· Accommodates a wide variety of compounds filled as a semi-solid, liquid, gel or paste. · Can be used to improve bioavailability by delivering drug in solution or other absorption enhancing media. Disadvantages of softgels · Requires special manufacturing equipment.
· Stability concerns with highly water soluble compounds, and compounds susceptible to hydrolysis. · Limited choices of excipients/carriers compatible with the gelatin. Outer shell of softgels The outer shell is composed of a gelatin or potato starch matrix. Gelatin matrix consists of gelatin, plasticizer, solvent and optional ingredients such as flavors and colorants. Gelatin - bovine, porcine, or piscine (fish) origin. Comes in a variety of bloom strengths, the higher the bloom strength, the more resilient the gel. Most oil based fills are encapsulated using a bloom strength of 150. When polyethylene (PEG) based fills are used, a higher bloom strength is generally used.
not kosher) gelatin may be overcome by piscine (fish) gelatin. Plasticizer - Glycerin and Sorbitol Special are the two most common plasticizers. Sorbitol is not soluble in PEG and therefore will not leach out of the shell into the PEG based fill like Glycerin would. Sorbitol Special is formulated to inhibit sorbitol from crystallizing out in the gelatin shell. Optional Ingredients – Approved colors and flavors. Potato starch matrix - This is a smooth, transparent substance resembling gelatin, which is neutral in taste and color, easily digestible and of plant origin, and therefore, the concerns of certain bovine related diseases are not an issue, and they offer a gelatin free alternative for vegetarians and vegans. Currently, available from Swiss Caps under the name Vegagels®. Types of inner fill materials There are three primary types of inner fill materials. · Oils such as soybean oil and Miglyol 812 (neutral oil, triglycerides of medium chain fatty acids). · Other solvents: Any other solvent which doesn't degrade or solubilize the gelatin shell, i.e., dimethyl isosorbide, surfactants, diethylene glycol monoethly ether. · Optional Ingredients: * Water or alcohol: up to 10% w/w, if needed for solubility. * Glycerin: 1 to 4% w/w to retard the migration of the glycerin out of the shell into the fill. * Polyvinylpyrrolidone: Up to 10% w/w used in combination with PEG, can increase drug solubility, and also improve stability by inhibiting drug recrystallization. · Suspensions can accommodate about 30% solids before viscosity and filling become a problem. · Suspensions can be heated up to 35ºC to decrease viscosity during the filling process. · Suspended solids must be smaller than 80 mesh -- mill or homogenize before filling to prevent needles from clogging during filling. * Oily mixtures: Soybean Oil with beeswax (4-10% w/w) and lecithin (2-4% w/w). The lecithin improves material flow, and imparts some lubrication during filling. Add enough beeswax to get a good suspension, but avoid creating a non-dispersible plug. Geloil® SC), a ready to use system composed of soybean oil, a suspending agent, and a wetting agent. Simplifies the manufacturing process, and avoids batch to batch and supplier to supplier variability. * Polyethylene glycol: PEG 800 -1000 for semi-solid fills. * Glycerides: Glycerides of long chain fatty acids (e.g. Surfactant: Sorbitan derivatives such as polysorbate 80 or lecithin.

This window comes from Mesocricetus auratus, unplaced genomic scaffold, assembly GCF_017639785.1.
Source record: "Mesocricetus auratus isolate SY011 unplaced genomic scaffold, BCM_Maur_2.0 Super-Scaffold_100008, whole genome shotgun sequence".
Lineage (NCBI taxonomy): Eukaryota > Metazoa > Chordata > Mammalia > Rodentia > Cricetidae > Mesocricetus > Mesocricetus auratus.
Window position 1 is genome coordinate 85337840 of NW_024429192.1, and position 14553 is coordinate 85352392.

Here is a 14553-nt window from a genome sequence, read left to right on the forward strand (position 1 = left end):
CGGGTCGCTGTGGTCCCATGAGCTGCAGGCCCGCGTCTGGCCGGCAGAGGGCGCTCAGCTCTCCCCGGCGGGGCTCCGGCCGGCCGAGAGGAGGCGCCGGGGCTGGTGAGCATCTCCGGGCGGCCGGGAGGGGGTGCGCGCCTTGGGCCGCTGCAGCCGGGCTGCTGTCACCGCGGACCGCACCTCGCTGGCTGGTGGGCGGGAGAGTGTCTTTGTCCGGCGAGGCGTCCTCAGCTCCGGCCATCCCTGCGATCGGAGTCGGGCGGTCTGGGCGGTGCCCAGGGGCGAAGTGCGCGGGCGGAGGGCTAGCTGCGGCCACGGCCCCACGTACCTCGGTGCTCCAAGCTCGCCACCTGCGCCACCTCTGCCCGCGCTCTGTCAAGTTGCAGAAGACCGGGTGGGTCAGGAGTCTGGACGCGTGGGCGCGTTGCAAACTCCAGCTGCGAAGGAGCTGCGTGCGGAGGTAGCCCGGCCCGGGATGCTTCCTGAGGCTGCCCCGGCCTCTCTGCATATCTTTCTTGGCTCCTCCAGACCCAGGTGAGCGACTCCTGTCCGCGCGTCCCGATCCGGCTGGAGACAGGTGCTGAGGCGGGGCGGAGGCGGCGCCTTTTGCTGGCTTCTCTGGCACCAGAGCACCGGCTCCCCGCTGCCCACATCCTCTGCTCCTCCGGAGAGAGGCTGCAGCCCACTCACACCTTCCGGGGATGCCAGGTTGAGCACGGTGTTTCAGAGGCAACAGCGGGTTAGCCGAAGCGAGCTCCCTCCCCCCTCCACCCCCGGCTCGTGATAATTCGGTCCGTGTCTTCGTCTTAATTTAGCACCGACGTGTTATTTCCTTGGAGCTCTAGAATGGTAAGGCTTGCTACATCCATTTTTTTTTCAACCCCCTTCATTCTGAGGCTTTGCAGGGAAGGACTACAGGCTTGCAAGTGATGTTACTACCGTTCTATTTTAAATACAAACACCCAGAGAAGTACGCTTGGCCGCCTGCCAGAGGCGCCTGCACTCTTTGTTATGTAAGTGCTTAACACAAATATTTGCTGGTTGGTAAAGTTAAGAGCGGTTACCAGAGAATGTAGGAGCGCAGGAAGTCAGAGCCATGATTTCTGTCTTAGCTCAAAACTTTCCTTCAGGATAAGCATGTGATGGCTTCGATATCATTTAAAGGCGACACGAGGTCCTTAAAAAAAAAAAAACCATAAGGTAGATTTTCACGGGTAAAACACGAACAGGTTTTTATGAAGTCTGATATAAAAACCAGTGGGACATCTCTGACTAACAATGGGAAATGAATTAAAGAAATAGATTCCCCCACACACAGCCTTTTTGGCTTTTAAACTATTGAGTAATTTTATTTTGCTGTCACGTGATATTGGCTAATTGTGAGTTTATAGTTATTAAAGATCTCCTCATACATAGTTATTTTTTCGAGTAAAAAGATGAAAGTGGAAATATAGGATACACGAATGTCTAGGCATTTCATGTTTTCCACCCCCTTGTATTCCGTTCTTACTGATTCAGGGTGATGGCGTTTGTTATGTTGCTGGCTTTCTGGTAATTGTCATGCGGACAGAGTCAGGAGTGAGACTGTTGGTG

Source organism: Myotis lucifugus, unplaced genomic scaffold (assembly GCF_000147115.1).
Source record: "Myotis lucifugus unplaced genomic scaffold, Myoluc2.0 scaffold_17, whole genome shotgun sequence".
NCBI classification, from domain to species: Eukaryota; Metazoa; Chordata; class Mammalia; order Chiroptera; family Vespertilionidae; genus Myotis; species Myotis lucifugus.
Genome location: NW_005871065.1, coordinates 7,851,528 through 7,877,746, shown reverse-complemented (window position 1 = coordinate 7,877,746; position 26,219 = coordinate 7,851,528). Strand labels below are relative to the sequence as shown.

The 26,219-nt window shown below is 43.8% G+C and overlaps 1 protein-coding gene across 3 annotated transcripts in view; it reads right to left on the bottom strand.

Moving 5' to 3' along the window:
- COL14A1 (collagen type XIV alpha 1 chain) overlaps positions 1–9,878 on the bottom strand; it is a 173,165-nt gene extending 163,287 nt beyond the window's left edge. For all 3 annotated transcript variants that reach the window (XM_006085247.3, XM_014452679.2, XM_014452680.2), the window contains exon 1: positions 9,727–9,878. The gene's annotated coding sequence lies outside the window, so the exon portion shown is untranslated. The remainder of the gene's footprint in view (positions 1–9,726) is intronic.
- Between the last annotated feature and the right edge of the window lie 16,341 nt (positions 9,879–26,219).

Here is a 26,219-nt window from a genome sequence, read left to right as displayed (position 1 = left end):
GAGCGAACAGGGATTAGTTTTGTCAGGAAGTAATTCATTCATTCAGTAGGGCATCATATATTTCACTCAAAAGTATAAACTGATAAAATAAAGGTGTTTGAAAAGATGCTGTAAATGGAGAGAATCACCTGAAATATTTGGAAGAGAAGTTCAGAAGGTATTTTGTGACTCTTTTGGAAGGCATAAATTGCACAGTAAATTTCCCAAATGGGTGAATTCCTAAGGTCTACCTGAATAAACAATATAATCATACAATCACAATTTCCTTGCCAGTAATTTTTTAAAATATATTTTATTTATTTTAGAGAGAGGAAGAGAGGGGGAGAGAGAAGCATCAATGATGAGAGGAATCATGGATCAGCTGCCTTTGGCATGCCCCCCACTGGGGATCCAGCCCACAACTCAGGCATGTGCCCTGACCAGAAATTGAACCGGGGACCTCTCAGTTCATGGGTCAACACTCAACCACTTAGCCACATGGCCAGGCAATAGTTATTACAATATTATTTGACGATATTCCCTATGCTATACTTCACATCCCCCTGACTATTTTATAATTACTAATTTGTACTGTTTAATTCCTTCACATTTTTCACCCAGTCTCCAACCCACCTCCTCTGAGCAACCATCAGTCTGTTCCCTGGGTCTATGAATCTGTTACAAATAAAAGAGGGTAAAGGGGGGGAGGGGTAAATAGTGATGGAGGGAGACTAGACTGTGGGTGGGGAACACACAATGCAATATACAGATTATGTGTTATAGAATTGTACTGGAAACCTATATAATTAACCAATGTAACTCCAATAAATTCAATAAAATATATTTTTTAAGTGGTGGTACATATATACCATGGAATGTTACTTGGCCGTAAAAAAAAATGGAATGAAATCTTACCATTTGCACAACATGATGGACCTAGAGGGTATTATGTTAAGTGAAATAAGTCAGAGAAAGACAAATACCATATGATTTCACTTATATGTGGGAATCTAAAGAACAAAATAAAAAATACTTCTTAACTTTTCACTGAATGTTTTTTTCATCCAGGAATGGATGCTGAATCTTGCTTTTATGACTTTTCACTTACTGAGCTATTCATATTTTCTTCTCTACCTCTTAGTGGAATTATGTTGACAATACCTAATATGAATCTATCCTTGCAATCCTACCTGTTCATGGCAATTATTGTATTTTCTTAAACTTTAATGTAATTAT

For hydrophobic drugs dissolved or dispersed in an oily matrix, a surfactant of HLB 10 will increase the dispersibility of the product in aqueous fluids and also may improve bioavailability. Incompatibilities · Avoid aldehydes which can lead to cross linking (pellicle formation) of the gelatin, and poor dissolution of the gelatin capsule in water. This may be overcome by adding enzymes to the dissolution media, (see FDA Guidelines). ranitidine) or undergo polymorphic conversion (e.g. · Compounds (especially those of high water solubility) can migrate from the fill into the shell or get trapped in a hydrophobic matrix resulting in poor dissolution and loss of bioavailability. Soft Gelatin Encapsulation Processes and Equipment. Rotary Die process: Two ribbons of gelatin are fed continuously into a rotating die assembly and are simultaneously formed into the two halves of a capsule. The fill injector is actuated by a pump which measures and dispenses the appropriate volume of fill material into the capsules. The filled capsules are subsequently sealed as the die assembly rotates. This process permits accurate and reproducible fill uniformity.
Pump heads are available for fill weights as low as 100 mg. For oral dosage forms, the fill weight ranges from 100 mg up to about 1 gram.